A Weekly Advocacy Message from Research!America: Rallying more defenders of science

rablogs

Dear Research Advocate:

In recognition of his many accomplishments as a champion for research, Research!America Chair and former Congressman John Edward Porter was honored by the National Academy of Sciences with the Public Welfare Medal, the Academy’€™s most prestigious award. This well-deserved acknowledgment of Porter’€™s tireless efforts to advance innovation and engage scientists in advocacy should motivate advocates to follow his lead and speak up about threats to our nation’€™s research ecosystem. Read our statement on the award ceremony here.

In his remarks, Mr. Porter noted that ’€œpolitical judgment should never be allowed to be substituted for scientific judgment.’€ This point was particularly well-timed as political attacks on science, particularly health services research, continue unabated.

A case study from Louisiana highlights the importance of health research in saving lives. Children’€™s Hospital in New Orleans had an outbreak of a deadly hospital-acquired infection, mucormycosis in 2008-09. In response to several outbreaks in recent years, the CDC launched new targeted initiatives to help hospitals and health departments share information with the public about hospital-acquired infections.This type of public health work, based on health services research findings, is critical to delivering high quality care, reducing medical errors and protecting patients.

Collaborations between government, industry and academia have led to even more initiatives that improved public health, noted Robert Hugin, Chairman and CEO of Celgene Corporation and PhRMA Chair, in an op-ed published in The Hill. Yet policies and funding cuts have slowed the pace of commercial innovation, asserted Research!America president and CEO Mary Woolley, who, in a Huffington Post op-ed, said that it’€™s time for elected officials and candidates to share their positions on medical innovation with voters. But there are hopeful signs that Congress is recognizing the value of innovation, at least in a piecemeal fashion, with House Ways and Means Committee passage of the ’€œAmerican Research and Competitiveness Act of 2014’€ (H.R. 4438). The bipartisan bill would make permanent a tax credit crucial for spurring private-sector innovation, creating quality jobs and accelerating the development of products for consumers. The fate of the measure is uncertain as concerns over how to offset the costs of the tax breaks remain a point of contention.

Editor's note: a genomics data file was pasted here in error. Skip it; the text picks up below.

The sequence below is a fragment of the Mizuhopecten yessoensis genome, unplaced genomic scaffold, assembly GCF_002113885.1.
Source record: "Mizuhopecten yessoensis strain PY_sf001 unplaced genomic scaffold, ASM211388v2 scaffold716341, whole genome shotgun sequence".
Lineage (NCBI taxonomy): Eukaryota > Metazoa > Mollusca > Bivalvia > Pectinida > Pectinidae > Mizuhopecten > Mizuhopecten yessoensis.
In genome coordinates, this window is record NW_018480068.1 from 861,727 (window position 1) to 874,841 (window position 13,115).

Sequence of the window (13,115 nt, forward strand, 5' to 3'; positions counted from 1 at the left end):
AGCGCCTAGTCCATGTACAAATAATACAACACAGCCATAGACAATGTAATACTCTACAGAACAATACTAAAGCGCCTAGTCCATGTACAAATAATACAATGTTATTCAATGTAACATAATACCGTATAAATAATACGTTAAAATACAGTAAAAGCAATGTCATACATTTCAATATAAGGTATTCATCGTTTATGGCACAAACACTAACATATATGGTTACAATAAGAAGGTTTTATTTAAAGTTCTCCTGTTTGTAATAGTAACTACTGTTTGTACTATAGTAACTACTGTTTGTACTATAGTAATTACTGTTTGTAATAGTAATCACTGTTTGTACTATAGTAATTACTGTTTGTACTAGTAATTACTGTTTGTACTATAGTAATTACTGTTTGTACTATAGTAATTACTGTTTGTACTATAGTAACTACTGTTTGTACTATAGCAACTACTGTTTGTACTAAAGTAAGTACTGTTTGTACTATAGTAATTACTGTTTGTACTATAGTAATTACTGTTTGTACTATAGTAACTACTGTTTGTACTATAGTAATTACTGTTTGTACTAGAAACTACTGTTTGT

To call attention to the need for strong congressional support for innovation, we urge you to participate in a social media Day of Action on Tuesday, May 6, in conjunction with our Medical Progress NOW! campaign. Join us in posting tweets using the hashtag #medprogressnow, Facebook messages, videos and photos about the urgency of securing robust funding for the NIH in FY15. You can direct your messages to individual appropriators by including their Twitter handles; our toolkit includes that information as well as sample social media messages. Please encourage your networks to join the conversation on May 6!

Lastly, we’€™re proud to announce that Research!America was recognized by The Communicator Awards, a leading international awards program. Mary Woolley’€™s op-ed in The Scientist ’€œWho We Work For’€ received the 2014 Gold Award of Excellence; John Porter’€™s op-ed in CNN.com ’€œA do-nothing Congress isn’€™t healthy’€ received the Silver Award of Distinction; and our ’€œWe Need Cures, Not Cuts!’€ radio tour and social media campaign won the Silver Award of Distinction.

This week’€™s letter was authored by Suzanne Ffolkes, Vice President of Communications at Research!America.

Sincerely,

Suzanne Ffolkes

Post ID: 
2022

Add comment

Plain text

  • No HTML tags allowed.
  • Adds node titles to internal links found in content (as HTML "title" attribute).
  • Web page addresses and e-mail addresses turn into links automatically.
  • Lines and paragraphs break automatically.
CAPTCHA
This question is for testing whether or not you are a human visitor and to prevent automated spam submissions.
Without continued support for health research, many of the most promising young scientists, their ideas and a myriad of potentially life-changing scientific breakthroughs will vanish into oblivion.
Paul Marinec, PhD; University of California San Francisco